Because there’s another way to look at “that mom.” She’s the one who has invested her heart and soul into the offspring she incubated in her torso for nine months of weird aches and pains; poking and prodding; and sparkling water and — forgive the expression — “mocktails.” She’s the one who adores watching her child learn and react to the wonders of life for the first time. The one who sees the world for what it is: uneven terrain where you probably don’t want to sneeze at even small advantages, even five-milliseconds-in-a-lab-experiment advantages. Perhaps it comes as no surprise to any mom that the world has plenty of contempt for all moms, who are women after all.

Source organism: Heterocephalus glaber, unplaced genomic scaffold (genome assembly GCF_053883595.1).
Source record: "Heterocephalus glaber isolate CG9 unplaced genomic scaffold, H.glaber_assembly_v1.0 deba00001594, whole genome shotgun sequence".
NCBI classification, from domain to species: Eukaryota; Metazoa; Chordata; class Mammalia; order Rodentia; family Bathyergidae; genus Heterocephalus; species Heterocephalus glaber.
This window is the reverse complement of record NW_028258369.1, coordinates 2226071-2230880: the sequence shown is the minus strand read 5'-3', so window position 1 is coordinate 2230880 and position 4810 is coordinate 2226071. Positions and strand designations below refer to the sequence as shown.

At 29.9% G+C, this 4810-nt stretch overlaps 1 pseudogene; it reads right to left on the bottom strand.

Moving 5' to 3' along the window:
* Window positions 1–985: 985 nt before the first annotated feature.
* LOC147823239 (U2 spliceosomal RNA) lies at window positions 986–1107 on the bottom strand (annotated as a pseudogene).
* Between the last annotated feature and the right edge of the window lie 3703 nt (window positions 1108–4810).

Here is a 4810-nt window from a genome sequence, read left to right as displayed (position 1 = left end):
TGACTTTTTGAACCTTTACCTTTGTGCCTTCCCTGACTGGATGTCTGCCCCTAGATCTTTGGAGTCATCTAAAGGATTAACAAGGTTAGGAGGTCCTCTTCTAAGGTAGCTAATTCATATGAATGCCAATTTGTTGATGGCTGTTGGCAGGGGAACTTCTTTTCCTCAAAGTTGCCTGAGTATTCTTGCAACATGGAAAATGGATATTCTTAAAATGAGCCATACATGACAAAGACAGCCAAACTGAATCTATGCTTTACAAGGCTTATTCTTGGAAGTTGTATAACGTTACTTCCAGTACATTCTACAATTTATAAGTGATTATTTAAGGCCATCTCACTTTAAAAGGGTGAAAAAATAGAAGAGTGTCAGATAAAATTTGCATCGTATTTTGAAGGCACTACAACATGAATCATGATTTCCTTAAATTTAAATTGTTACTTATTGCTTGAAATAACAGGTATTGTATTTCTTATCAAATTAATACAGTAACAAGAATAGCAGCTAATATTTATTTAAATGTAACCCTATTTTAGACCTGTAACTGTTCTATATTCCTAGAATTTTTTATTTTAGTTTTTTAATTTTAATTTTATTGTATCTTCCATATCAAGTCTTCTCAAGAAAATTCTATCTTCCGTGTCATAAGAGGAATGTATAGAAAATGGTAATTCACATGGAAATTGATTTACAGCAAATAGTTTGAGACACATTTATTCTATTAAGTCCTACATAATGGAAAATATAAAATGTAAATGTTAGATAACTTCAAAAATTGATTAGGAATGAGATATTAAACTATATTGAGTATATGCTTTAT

Ultimately, I know that my daughter’s trilingualism shouldn’t be a source of shame. Perhaps the next time my daughter breaks out her Spanish on the subway, it won’t lead to the dreaded Conversation. But, if it does, I will try my best to hold my head high and avoid explaining that, yes, she’s trilingual, but I feed my little rocket scientist chicken nuggets three times a week. The fried kind, not the baked ones. OK, fine, five times a week. She literally does not eat vegetables, and I actively lie to her pediatrician about that. As we speak, she is parked in front of her 127th viewing of Moana. I’m terrible, but only in the most likeable way.